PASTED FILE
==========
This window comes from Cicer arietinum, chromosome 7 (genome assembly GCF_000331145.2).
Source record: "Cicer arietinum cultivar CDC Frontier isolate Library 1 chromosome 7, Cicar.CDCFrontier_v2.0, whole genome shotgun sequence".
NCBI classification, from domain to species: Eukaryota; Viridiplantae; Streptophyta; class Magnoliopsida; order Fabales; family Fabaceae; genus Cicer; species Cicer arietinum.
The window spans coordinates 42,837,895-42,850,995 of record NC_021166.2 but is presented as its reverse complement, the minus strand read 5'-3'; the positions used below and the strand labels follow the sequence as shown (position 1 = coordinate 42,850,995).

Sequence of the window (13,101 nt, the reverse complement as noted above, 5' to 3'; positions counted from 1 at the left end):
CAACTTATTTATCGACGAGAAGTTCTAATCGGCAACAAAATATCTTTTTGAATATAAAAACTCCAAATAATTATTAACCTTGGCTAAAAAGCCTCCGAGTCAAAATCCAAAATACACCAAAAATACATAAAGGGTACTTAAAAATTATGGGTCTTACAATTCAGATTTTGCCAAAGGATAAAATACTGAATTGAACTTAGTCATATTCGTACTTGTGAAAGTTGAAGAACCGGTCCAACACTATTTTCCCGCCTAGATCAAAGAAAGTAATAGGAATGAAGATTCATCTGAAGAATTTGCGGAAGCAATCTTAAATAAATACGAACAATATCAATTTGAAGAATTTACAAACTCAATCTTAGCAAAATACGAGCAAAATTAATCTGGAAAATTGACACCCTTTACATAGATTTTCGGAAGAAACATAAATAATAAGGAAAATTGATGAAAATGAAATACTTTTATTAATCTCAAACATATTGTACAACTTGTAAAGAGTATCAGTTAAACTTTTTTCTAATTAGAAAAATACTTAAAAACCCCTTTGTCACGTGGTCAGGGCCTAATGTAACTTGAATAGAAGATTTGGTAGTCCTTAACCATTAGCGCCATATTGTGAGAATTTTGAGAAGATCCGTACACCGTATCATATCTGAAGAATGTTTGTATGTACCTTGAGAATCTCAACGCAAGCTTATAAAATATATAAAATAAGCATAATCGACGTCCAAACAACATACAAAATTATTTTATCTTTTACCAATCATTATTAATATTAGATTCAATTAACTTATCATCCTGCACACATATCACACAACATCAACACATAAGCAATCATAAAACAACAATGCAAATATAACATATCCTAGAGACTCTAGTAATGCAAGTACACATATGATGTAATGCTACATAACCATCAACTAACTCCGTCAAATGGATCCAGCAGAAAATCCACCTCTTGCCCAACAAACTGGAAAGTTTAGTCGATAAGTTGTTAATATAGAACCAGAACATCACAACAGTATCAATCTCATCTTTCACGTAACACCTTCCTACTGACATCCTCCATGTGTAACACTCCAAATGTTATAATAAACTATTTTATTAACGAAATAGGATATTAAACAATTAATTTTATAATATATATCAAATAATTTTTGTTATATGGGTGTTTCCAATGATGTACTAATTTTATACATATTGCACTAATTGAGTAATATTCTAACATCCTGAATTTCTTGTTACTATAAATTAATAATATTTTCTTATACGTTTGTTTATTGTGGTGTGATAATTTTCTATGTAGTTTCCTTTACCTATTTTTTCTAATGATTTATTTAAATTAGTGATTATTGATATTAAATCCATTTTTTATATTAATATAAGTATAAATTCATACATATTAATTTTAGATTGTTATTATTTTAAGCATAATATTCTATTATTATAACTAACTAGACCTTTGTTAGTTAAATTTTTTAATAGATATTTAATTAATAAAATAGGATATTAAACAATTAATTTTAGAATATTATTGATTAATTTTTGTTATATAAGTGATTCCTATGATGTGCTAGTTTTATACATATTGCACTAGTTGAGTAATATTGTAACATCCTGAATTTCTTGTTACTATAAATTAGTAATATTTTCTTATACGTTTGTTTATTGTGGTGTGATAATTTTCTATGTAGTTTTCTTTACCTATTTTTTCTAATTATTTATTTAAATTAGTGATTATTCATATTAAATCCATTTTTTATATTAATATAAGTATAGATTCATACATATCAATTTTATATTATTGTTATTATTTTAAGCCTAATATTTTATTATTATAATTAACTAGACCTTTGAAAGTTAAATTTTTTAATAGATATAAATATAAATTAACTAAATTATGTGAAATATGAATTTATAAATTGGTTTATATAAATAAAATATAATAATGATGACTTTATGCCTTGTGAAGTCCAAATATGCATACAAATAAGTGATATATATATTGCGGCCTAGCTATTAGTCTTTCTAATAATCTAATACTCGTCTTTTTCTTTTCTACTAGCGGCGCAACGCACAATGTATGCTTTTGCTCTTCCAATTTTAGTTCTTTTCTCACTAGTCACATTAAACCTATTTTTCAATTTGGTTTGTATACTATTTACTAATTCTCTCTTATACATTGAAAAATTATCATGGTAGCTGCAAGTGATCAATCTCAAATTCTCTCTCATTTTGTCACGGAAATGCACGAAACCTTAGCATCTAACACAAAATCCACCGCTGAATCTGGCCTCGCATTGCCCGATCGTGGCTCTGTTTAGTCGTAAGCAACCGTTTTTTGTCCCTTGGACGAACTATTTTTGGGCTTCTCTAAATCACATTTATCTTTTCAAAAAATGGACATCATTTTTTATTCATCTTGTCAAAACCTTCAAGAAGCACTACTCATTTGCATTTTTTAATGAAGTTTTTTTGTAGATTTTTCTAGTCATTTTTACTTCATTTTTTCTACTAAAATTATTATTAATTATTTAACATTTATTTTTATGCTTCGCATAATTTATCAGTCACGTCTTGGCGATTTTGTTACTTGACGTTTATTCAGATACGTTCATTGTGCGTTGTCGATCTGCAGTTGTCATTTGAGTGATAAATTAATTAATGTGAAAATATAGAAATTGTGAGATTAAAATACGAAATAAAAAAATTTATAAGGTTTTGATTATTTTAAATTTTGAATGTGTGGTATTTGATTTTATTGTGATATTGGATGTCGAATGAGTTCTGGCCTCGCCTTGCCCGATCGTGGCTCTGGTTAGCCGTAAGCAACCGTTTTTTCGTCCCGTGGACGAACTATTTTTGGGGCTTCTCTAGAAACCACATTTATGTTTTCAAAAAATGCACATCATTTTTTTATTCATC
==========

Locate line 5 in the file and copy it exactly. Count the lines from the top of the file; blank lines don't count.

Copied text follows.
Sequence of the window (13,101 nt, the reverse complement as noted above, 5' to 3'; positions counted from 1 at the left end):